MORE than 20 councils across England – mainly in the north – are advising schools not to reopen to more pupils this week.
But, for those kids returning to the classroom, what is the guidance for uniforms and PE gear?
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Do kids have to wear school uniform?
Not all schools are stipulating that pupils wear uniforms upon their return to the classroom from June 1.
The Sun Online has found that some are relaxing strict dress codes, and ditching uniforms altogether.
For example, Ranskill Primary School, near Doncaster, recommends: "Please send your child into school in sportswear: joggers, t-shirt and trainers if you can."
But, Northwold School in Clapton, London, says: "Government guidance suggests that for infection control that all children come into school with clean clothes where possible.
"As the school reopens to more children, we are now asking that children wear school uniform.
"We acknowledge that this may be difficult for some families and we suggest that this could be supplemented with non-uniform clothing when needed."
The Sun has found that schools are generally keen to have kids wearing clothes which are easy to wash, as a precaution against spreading the coronavirus.
So, for practical reasons some are telling parents to forget about traditional schoolwear, and aim for the likes of t-shirts, hoodies and joggers.
As no firm rule has been set by government officials for wearing – or not wearing – uniforms, it's best to check your child's school website for guidance.
Will they have to get changed for PE lessons?
It's best to contact your child’s school for its specific arrangements for PE lessons, as there's also no government guidance on this activity.
A check of school websites by The Sun shows that many are asking parents not to send kids to school with PE gear – particularly those requiring youngsters to ditch uniforms for sportswear in classrooms.
That means they can carry out any activity without the need to change.
But they do want kids to wear fresh clothes every day.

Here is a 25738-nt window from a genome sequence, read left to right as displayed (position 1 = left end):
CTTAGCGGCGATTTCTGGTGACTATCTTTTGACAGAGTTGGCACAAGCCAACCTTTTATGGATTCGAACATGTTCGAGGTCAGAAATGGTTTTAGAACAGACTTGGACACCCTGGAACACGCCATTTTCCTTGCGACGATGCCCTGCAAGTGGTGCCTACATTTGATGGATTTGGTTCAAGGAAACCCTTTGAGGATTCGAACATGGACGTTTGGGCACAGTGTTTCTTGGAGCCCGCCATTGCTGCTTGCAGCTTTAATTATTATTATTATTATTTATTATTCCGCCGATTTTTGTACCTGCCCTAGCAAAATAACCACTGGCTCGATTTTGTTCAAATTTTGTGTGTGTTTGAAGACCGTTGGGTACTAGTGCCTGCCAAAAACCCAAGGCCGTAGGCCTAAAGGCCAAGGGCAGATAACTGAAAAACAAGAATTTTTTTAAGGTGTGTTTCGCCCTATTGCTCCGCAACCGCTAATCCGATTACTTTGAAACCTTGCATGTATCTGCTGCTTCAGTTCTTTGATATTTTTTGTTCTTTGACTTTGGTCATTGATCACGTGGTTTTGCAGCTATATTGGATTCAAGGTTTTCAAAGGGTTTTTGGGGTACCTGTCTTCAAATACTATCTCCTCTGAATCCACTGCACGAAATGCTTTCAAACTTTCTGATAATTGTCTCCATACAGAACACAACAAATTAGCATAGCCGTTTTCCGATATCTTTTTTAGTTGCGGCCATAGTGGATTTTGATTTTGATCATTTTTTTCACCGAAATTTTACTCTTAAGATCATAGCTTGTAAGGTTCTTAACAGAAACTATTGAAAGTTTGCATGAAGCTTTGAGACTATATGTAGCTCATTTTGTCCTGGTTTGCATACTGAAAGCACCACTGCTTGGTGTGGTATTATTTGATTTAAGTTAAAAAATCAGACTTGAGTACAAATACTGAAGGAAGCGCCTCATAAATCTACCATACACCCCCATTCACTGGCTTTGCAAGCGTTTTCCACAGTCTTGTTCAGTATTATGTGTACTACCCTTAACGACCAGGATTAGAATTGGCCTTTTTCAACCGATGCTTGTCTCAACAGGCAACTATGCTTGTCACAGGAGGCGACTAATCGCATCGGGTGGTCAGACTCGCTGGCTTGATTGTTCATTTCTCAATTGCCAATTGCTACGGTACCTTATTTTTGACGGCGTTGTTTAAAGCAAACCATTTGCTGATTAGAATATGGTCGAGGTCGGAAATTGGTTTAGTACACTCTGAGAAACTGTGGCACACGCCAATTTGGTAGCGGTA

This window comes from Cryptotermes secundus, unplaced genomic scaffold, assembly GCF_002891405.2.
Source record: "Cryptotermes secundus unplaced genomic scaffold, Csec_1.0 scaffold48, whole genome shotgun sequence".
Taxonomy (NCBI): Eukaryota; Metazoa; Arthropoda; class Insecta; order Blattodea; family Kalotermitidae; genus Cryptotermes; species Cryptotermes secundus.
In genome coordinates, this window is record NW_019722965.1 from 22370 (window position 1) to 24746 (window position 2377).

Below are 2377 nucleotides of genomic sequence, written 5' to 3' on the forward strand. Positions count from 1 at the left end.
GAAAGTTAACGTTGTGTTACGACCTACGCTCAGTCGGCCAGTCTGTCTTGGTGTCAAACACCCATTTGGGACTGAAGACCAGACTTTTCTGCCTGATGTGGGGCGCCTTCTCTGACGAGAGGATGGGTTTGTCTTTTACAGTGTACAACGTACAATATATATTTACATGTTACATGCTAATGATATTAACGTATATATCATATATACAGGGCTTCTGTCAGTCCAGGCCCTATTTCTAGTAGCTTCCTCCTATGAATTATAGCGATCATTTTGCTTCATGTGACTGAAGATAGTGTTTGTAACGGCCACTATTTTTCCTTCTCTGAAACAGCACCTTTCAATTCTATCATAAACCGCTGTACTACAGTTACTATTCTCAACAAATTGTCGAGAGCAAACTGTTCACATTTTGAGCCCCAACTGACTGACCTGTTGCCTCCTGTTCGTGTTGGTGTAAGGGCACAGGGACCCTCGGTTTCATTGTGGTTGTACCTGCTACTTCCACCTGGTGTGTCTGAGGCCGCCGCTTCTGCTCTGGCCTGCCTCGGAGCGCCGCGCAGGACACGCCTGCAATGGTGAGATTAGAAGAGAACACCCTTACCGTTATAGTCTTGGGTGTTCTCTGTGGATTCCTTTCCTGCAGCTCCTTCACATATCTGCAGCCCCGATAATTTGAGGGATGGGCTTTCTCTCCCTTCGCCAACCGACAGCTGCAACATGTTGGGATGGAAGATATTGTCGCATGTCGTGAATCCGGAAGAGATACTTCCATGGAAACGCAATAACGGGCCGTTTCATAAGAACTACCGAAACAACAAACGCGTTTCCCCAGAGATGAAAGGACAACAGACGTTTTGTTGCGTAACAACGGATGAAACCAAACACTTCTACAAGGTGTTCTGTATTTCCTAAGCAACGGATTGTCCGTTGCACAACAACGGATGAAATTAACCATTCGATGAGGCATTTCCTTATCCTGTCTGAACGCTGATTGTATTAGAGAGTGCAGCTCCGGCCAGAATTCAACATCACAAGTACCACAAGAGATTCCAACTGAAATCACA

Hoole CE Primary School in Chester, for example, states that pupils are not required to bring PE kit into school.
"This is so clothing worn during the day can be washed immediately when your child returns home.
"We ask that children dress appropriately for school so that they do not need to change for outdoor activities, for example, leggings, shorts, jogging bottoms, t-shirts, sweatshirts, pumps or trainers," it adds.
Given the sunny weather, children are being advised to have a hat and long-sleeved tops for protection against sunburn.
What other rules have changed?
Schools have had to change the way they run to keep people safe.
For example, the Department for Education recommends:
- All frequently touched surfaces, equipment, door handles and toilets need to be cleaned thoroughly each day
- Try to reduce possible contact between different groups of children, and between adults, for example having corridors used on a one-way basis
- Encourage frequent hand cleaning and good respiratory hygiene practices – use the ‘catch it, bin it, kill it’ approach
- For primary schools, classes should be split in half, with no more than 15 pupils per small group and one teacher, plus – if needed – a teaching assistant, to create a safe 'bubble'
- Schools are advised to stagger start and end times between year groups
- Pupils are being told not to cough or spit at or towards any other person
- Water bottles and school equipment can't be shared
- Teachers and pupils have been told not to go to school if they have coronavirus symptoms, or go home as soon as these develop
- Classroom doors and windows should be open if possible for increased air flow
- The number of pupils using the toilet at any one time should be limited
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